Say you’ve just gotten home after a long day. All you want to do is put your feet up, but you notice what looks like rodent droppings on the floor, find evidence of something having nibbled at the food in your kitchen and … what is that scrabbling sound coming from inside your walls? You may feel like panicking at the thought of rats in your home, but a little knowledge about these rodents can go a long way toward preparing you for what to do in the event of an infestation. The experts at GONE Pest Management have the answers to some important questions homeowners might have about these particular pests.
Are all rats the same?
While they can all cause damage to your home, not all rats are created equal. The main difference lies in their behavior and general geographic location. Roof rats, for example, are found mainly along the coastal regions and port cities in the U.S. These rats are excellent climbers, and are known to use overhanging tree branches or vines to get into a house. Norway rats are a separate species that are more likely to enter your home from the ground floor.
Where do rats hide?
Rats don’t need an open door to make their way into your home. In fact, they can fit through a hole as small as a quarter. Don’t start measuring holes with coins, though — a rat can use its strong teeth to widen a hole that’s too small to fit through. Once inside, the type of rat you’re dealing with impacts where the rodents will hide. Norway rats are more likely to nest on the ground floor of your home or inside crawl spaces, while roof rats are more likely to be found nesting in attics. But rats aren’t picky, and you could find them in stranger places such as chimneys or in old furniture.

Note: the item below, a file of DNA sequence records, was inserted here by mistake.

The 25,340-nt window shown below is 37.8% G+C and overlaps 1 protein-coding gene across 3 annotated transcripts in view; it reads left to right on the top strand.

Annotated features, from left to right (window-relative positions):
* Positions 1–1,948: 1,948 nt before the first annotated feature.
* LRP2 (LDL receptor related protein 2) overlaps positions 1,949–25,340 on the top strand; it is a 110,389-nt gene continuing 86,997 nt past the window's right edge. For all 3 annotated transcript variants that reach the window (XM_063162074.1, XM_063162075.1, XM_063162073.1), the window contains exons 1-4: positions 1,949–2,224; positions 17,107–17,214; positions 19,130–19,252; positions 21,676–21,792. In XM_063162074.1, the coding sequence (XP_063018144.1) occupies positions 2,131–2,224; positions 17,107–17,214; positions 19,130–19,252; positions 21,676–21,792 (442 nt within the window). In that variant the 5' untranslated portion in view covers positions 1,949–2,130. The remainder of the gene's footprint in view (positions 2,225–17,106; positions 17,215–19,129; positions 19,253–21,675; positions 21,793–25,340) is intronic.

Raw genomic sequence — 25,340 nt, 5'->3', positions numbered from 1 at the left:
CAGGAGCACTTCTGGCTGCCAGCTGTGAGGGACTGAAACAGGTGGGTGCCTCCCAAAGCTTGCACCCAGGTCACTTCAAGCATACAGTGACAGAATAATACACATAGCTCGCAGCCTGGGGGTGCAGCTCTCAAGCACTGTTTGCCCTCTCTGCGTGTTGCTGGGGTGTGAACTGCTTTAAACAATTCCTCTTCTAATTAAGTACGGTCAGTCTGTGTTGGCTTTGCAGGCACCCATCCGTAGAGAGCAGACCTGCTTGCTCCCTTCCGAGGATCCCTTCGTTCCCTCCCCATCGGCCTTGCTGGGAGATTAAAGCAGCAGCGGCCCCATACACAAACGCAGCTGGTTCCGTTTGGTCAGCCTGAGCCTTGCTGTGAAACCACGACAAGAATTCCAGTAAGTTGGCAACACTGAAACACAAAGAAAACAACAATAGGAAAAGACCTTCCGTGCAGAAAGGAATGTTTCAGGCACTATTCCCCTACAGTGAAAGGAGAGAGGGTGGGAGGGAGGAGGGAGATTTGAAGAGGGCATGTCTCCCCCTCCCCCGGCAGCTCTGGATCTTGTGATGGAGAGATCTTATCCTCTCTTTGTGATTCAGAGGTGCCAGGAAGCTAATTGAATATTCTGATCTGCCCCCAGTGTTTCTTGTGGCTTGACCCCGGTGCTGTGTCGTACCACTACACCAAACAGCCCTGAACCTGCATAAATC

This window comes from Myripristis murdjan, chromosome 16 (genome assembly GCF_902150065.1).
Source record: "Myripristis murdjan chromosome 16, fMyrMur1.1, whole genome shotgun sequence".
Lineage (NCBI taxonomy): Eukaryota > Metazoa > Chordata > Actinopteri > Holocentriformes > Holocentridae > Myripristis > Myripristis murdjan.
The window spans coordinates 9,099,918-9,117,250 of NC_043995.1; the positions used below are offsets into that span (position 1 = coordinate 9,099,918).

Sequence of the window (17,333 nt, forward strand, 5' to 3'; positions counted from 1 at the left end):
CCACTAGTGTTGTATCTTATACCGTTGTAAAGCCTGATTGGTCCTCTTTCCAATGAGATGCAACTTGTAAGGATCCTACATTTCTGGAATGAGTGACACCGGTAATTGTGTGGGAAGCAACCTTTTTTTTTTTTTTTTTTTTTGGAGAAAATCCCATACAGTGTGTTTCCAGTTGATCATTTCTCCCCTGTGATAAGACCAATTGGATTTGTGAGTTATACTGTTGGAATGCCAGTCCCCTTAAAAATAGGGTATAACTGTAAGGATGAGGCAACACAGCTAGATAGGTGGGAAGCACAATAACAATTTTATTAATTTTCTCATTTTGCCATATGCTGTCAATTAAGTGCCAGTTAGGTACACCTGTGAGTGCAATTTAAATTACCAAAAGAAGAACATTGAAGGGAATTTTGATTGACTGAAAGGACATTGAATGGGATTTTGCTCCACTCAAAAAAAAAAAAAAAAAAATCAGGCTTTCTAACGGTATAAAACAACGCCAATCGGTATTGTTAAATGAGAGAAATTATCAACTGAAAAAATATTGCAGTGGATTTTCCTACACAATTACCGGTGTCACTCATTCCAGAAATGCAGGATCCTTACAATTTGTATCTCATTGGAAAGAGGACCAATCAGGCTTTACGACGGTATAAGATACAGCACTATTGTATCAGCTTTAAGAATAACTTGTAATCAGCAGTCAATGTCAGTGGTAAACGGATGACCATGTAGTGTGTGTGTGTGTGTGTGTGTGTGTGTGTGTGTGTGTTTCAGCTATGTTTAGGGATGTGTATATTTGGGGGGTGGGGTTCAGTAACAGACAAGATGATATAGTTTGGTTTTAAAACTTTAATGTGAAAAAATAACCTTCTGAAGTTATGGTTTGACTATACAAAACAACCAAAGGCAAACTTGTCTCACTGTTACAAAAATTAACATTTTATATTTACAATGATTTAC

What dangers does a rat infestation present?
Make no mistake — the rat that winds up in your house isn’t the cute-but-cunning character of cartoons and imagination. In reality, the rodents present multiple dangers to your health and to your home. Not only can rats damage electrical wiring, wooden beams, insulation and food stores, they can also carry pathogens that may transmit diseases to humans, such as hantavirus. These pathogens can be transmitted and even become airborne through urine and droppings, meaning that you could be exposed to disease without ever seeing the rat itself! Because of this, you should never disturb a rodent nest, and instead allow a rodent control professional to handle it.
How can you get rid of a rat infestation?
Ideally, you’ll prevent rats from entering your home in the first place through methods such as inspecting possible entry points and trimming back trees and shrubbery. But prevention isn’t always possible, even for the most diligent homeowner. If rats do make it into your home, contact a pest control provider at GONE Pest Management. Trained technicians can help diagnose what kind of rat you’re dealing with and come up with a treatment plan.
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